Case 1
Acute Aspirin Overdose:
Relationship to the Blood Buffering System
Focus concept
The response of the carbonic acid/bicarbonate buffering system to an overdose of aspirin is examined.
Principles of acids and bases, including pK and the Henderson-Hasselbalch equation.
The carbonic acid/bicarbonate blood buffering system.
You are an emergency room physician and you have just admitted a patient, a 23-year-old female, who had been hospitalized for psychiatric treatment for the past six months. She was out on a day passwhen she was brought to the emergency room around 9 pm. The patient was disoriented, had troublespeaking, and was suffering from nausea and vomiting. She was also hyperventilating. The patientadmitted to taking an entire bottle of aspirin, which contained 250 tablets. The patient admitted that shetook the tablets around 7 pm that evening. You draw blood from the patient and the laboratory performsthe analyses shown in Table 1.1. The patient is experiencing mild respiratory alkylosis.
Table 1.1: Arterial blood gas concentration in patient
Patient, two hours after
Patient, ten hours after
Normal values
aspirin ingestion
aspirin ingestion
In the emergency room, the patient is given a stomach lavage with saline and two doses of activated charcoal to adsorb the aspirin. Eight hours later, nausea and vomiting became severe, and her respiratoryrate increased; she was in severe respiratory alkylosis, and further treatment was required. You carry outa gastric lavage at pH = 8.5 and administer further activated charcoal treatments, one every 30 minutes.
A bicarbonate drip was required to prevent the blood bicarbonate concentration from dropping below 15mM. Over the next four hours, blood salicylate concentrations begin to decrease. The patient’s bloodpH begins to drop around 24 hours after the aspirin ingestion and finally returns to normal at 60 hoursafter the ingestion.
CASE 1 C Acute Aspirin Overdose: Relationship to the Blood Buffering System.
Questions1. Aspirin, or acetylsalicylic acid (structure shown in Figure 1.1), is hydro- lyzed in the presence of aqueous acid and stomach esterases (which act ascatalysts) to salicylic acid (the pharmacologically active form of the drug)and acetic acid. Write the balanced chemical reaction for this transforma-tion.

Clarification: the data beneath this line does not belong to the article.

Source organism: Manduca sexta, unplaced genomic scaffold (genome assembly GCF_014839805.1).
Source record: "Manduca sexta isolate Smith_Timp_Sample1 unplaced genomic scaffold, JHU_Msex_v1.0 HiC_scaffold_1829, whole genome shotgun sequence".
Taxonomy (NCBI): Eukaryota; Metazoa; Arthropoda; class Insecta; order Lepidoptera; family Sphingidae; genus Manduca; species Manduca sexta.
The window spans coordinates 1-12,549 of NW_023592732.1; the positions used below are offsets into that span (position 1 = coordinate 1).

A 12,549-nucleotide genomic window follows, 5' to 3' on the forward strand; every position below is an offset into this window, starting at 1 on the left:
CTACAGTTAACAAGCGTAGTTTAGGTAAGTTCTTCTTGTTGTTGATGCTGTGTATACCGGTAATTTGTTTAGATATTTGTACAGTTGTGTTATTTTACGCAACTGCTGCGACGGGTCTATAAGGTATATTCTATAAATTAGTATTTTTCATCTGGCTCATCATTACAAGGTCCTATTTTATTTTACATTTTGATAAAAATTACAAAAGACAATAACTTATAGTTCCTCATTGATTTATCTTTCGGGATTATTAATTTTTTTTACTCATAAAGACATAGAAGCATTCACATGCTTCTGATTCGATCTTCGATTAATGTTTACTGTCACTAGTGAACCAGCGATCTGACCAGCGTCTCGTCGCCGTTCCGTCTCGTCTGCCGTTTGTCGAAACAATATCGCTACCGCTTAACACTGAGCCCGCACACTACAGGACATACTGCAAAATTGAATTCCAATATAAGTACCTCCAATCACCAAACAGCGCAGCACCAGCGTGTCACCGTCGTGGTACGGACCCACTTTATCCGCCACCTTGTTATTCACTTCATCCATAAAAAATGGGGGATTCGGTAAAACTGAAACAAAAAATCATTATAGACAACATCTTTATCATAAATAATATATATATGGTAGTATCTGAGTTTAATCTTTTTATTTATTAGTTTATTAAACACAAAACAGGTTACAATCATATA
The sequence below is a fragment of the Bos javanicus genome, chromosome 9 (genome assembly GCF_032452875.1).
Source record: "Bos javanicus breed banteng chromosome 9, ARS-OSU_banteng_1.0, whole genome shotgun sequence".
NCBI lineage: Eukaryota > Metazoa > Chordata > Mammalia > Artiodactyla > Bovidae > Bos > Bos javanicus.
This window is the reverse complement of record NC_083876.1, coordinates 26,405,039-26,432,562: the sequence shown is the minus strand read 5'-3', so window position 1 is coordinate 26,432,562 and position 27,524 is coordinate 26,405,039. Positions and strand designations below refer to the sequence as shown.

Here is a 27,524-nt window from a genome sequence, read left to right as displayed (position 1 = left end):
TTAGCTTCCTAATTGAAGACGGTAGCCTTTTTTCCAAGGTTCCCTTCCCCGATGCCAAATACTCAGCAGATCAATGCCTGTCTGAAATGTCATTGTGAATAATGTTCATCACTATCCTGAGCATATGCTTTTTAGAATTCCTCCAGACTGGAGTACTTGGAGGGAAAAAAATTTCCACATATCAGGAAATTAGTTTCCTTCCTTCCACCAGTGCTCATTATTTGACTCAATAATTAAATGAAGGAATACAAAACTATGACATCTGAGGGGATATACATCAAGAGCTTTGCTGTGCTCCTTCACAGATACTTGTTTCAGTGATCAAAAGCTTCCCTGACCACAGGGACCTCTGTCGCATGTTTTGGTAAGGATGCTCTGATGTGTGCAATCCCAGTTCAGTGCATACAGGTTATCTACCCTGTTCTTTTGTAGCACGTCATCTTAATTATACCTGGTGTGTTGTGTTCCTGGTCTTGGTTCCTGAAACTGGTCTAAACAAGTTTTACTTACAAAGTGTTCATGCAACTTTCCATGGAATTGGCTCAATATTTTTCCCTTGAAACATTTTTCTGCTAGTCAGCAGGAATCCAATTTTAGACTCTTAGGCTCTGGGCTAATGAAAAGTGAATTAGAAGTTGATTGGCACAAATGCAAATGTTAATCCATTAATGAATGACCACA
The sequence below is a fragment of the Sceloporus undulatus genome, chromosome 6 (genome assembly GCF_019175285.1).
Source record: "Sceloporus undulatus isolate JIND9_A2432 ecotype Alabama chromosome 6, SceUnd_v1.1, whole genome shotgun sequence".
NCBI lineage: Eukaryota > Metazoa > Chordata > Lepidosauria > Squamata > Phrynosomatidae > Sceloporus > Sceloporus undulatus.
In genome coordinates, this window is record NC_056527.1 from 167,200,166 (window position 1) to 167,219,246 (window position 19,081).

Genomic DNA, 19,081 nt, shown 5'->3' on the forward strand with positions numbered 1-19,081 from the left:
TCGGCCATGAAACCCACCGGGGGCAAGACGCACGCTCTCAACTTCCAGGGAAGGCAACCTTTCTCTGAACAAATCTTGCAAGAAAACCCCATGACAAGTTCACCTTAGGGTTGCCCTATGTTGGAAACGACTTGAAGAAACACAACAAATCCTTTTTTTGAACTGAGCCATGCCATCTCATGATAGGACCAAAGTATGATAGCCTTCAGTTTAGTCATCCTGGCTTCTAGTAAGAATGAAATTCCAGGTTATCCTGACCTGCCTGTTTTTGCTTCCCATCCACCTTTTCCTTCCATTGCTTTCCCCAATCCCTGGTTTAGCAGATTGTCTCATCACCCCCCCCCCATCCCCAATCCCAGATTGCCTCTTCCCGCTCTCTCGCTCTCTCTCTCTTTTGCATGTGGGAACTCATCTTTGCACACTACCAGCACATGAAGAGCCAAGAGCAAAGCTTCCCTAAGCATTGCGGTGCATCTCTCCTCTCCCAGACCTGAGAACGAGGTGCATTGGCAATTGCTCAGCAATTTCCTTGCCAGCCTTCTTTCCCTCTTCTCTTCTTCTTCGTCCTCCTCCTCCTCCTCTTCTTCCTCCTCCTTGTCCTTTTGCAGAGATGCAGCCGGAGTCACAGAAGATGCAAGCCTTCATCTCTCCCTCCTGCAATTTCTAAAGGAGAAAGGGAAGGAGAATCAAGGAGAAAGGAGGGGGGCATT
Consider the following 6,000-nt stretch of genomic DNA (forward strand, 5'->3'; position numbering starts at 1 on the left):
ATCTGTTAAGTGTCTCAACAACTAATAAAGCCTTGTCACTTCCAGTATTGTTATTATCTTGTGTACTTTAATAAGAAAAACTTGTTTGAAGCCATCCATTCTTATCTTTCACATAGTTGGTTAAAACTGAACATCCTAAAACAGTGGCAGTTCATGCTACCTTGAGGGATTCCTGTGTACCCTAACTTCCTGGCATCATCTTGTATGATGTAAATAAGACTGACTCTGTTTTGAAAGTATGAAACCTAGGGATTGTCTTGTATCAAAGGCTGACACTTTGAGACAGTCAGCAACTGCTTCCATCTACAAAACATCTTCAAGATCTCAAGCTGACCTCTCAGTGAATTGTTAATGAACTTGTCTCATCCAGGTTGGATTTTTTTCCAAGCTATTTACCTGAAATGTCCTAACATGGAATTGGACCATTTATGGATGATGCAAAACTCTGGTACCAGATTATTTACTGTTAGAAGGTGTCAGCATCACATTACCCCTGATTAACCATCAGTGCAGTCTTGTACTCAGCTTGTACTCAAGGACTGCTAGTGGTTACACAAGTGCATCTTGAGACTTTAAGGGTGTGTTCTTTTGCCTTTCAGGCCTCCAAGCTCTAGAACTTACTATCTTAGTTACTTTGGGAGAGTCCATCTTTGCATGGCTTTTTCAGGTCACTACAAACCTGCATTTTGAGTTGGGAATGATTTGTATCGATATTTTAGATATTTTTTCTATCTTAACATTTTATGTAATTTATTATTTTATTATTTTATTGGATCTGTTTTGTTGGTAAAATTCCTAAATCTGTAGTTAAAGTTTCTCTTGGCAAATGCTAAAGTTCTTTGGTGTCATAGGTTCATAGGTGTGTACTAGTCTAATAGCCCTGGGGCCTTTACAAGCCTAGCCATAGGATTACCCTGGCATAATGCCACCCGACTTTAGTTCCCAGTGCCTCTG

2. Since the patient was brought into the emergency room only two hours after the overdose, you suspect that her stomach might contain undis-solved aspirin that is continuing to be absorbed. The fact that she isexperiencing severe respiratory alkylosis 10 hours after the ingestion Figure 1.1: Structure
confirms your suspicion and you decide to use a gastric lavage at pH 8.5 to effectively remove any undissolved aspirin. This treatment solubilizesthe aspirin so that it can easily be removed from the stomach.
a. Calculate the percentage of protonated and unprotonated forms of salicylic acid at the pH of the stomach, which is usually around 2.0.
b. Calculate the percentage of protonated and unprotonated forms of salicylic acid at the pH of the gastric lavage. Why does the gastric lavage result in increased solubility of the drug? (Note:Assume that the pK values for the carboxylate group in salicylic acid and acetylsalicylic acid are 3. It has been shown that salicylates act directly on the nervous system to stimulate respiration. Thus, our patient is hyperventilating due to her salicylate overdose. a. Explain how the salicylate-induced hyperventilation leads to the values of pO and pCO b. Explain how the salicylate-induced hyperventilation causes the pH of the patient’s blood to increase. Illustrate your answer with the appropriate equations.
c. Why was the bicarbonate drip necessary? 4. a. Use the Henderson-Hasselbalch equation to determine the ratio of HCO - to H CO in the patient’s blood 10 hours after aspirin ingestion. How does this compare to the ratio of HCO - to H CO in normal blood? Can the H CO /HCO - system serve as an effective buffer in this patient? b. Compare the concentration of HCO - in a normal person and in our patient. Then calculate the concentration of H CO in the patient’s blood 10 hours after aspirin ingestion. Again, compare this value to the concentration of H CO found normally, and again address the question of buffer 5. Sixty hours after aspirin ingestion, the patient’s blood pH has returned to normal (pH = 7.4). Describe how the carbonic/bicarbonate buffering system responded to bring the patient’s blood pH back tonormal.
CASE 1 C Acute Aspirin Overdose: Relationship to the Blood Buffering System.
6. Are there other substances in the blood that can serve as buffers? Reference
Krause, D. S., Wolf, B. A., and Shaw, L. M. (1992) Therapeutic Drug Monitoring 14, pp. 441-451.


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